In a single tier application, it makes sense for the presentation layer to use the same
business object as the business layer, but in distri
buted applications, it is a little
harder to
make
use the same business objects
, especially if they are encapsulated
.
While the reuse and consistency of code is a major advantage, there are also
complications

that need to be designed around
.

The Problems
with Encapsulation

In object oriented programming

(OOP)
, the concept of encapsulation applies to
business objects by creating a single class that has both data structures and the
business logic together in one class so that the object can operate on itself
. A good
example
is the

Validate function

telling an object to go validate itself

and make sure
that the properties are all correct
.

While this is a handy
pattern for building business
objects
, it does offer many other problems (the details here is anothe
r whole article).

Encapsulation of the methods
with the domain model
presents a problem with
circular references when the data access layer needs to reference the business object
data structures

to fill them with data

and the business object needs to ref
erence the
data access methods

to save the data
.
The solution is to either encapsulate all of the
data access layer into the business object, or don’t use encapsulation and keep all
three layers in separate projects.
In summary,
the best solution is a com
bination of
OOP principles:
keep the domain model portion of the business object in a separate
assembly (project) from the business logic, but then use inheritance to
bring them
back together to provide the benefits of encapsulation.

In the first project,
define the
objects with properties and collections (for related business objects). Then in a
separate business logic project, define another class that inherits from the domain
class and implements all the methods needed for functionality. This also allow
s the
data access layer to be in its own project.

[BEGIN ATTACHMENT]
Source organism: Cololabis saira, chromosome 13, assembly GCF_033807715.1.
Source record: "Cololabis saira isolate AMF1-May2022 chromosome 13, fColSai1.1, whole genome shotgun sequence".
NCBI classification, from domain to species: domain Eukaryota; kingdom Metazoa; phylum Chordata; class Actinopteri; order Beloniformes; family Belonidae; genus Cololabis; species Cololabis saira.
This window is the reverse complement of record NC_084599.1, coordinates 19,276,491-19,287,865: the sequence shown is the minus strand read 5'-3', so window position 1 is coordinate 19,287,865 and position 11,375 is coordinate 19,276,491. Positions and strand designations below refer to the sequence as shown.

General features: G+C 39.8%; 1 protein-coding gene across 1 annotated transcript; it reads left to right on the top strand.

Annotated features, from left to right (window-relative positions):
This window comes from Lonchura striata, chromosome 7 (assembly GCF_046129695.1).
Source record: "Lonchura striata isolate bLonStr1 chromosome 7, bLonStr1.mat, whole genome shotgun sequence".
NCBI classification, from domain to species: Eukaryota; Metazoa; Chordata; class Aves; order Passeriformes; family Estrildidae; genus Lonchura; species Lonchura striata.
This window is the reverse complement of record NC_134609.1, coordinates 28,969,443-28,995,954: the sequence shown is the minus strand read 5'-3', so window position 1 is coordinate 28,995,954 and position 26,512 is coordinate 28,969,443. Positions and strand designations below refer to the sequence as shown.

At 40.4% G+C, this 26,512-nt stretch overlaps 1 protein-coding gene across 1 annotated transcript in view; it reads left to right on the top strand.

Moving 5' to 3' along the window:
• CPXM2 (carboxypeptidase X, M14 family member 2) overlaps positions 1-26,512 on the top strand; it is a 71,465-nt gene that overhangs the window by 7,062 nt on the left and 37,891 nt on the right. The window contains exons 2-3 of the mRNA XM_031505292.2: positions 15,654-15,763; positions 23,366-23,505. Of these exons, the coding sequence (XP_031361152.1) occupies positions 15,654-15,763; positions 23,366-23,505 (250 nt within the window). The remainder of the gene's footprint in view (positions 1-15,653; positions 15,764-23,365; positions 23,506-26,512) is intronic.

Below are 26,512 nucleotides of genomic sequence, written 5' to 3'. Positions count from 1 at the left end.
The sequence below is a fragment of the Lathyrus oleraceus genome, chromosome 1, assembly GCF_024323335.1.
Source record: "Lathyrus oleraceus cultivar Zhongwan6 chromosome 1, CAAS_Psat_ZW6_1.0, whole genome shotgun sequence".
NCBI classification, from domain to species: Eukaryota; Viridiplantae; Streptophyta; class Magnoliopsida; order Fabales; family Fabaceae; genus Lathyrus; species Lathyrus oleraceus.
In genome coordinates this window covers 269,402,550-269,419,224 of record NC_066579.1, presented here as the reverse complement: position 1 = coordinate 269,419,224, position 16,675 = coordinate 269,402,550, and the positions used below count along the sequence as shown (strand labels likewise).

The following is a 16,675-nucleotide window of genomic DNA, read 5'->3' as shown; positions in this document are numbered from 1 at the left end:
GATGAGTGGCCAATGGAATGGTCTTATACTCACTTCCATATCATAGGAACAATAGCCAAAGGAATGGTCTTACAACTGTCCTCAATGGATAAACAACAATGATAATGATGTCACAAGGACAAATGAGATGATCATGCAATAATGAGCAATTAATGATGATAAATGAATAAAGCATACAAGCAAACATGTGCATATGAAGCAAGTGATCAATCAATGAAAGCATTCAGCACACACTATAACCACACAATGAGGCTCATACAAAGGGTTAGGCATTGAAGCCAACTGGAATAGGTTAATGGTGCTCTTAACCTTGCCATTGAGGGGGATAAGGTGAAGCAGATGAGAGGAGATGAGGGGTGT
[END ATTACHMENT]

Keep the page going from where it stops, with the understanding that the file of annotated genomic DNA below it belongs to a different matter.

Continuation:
The Problems with Tier Separation

In addition to the problems mentioned above,
more problems are encountered when
the presentation and business tiers are separated on different platforms.
Using WCF
Services

is the primary way of communicating across the tier separation

but care is
required to use consistent patterns on both sides of the tier
.
M
aking the
same
business

object available in

the presentation layer
can be tricky
.

A
gain
, the problem
is

mostly with

the methods:
the methods

of the business object

in the presentation
layer call the services, whereas the methods on the business layer actually
implement the logic
.
S
eparating the domain model from the methods is the
answer

t
he same domain model can be r
eused by both tiers, but the logic method

project
s need to be different.

A WCF Utility (svcutil.exe) code generates a proxy object that
attempts to
duplicate
the domain model and uses delegates for each of the methods to call the services.
Unfortunately,

it takes some manipulation to get everything to line up so the coding
can be identical from either perspective.

Discussion

Back to the goal of this
architecture
,
there seems to be difference between fro
nt
-
end
and back
-
end developers i
n the way business ob
jects are used. Back
-
end
applications use the business objects as they were designed and front
-
end
applications use the proxy objects as WCF generates them, which is usually slightly
different. It is the role of the architecture to establish patterns of
how the
application should be built and I think I have found a solution to the problem.

Separating the Tiers

Architecting enterprise applications mainly about
scalability

how to design
applications that can grow to support many users.

This is usually done

by running
different parts of the application on different systems.

The idea of separating the business tier and the database tier has been around for a
long time. The database runs best on a dedicated server

that is setup for
performance
.

Having a dedic
ated server also allows the database application to be
clustered across several servers when maximum performance is needed.

Creating a separate business tier allows for consolidation of common business logic
while supporting
access from several different c
lients. Microsoft provides a couple
different methods of communicating between the presentation tier and the business
tier across the tier separation. These include web services, .Net
R
emoting
,
Enterprise

S
ervices, but the most popular

and most flexible

is
the
Windows
Communication Foundation (WCF) services.

The Service Layer

Architecting for distributed enterprise applications

requires careful design of the
communication between tiers.

The service layer of this architecture attempts to
abstract the ti
er separation between the presentation layer and the business layer
using WCF services.

Normally, a separate service is created for each business object and all the business
logic implemented through methods. The service layer is quite thick and require
s a
separate special type of project, an interface object to act as contract, the actual
service code with wrappers for each method, a request object that wraps all the
parameters for each method, and a response object to package the result of the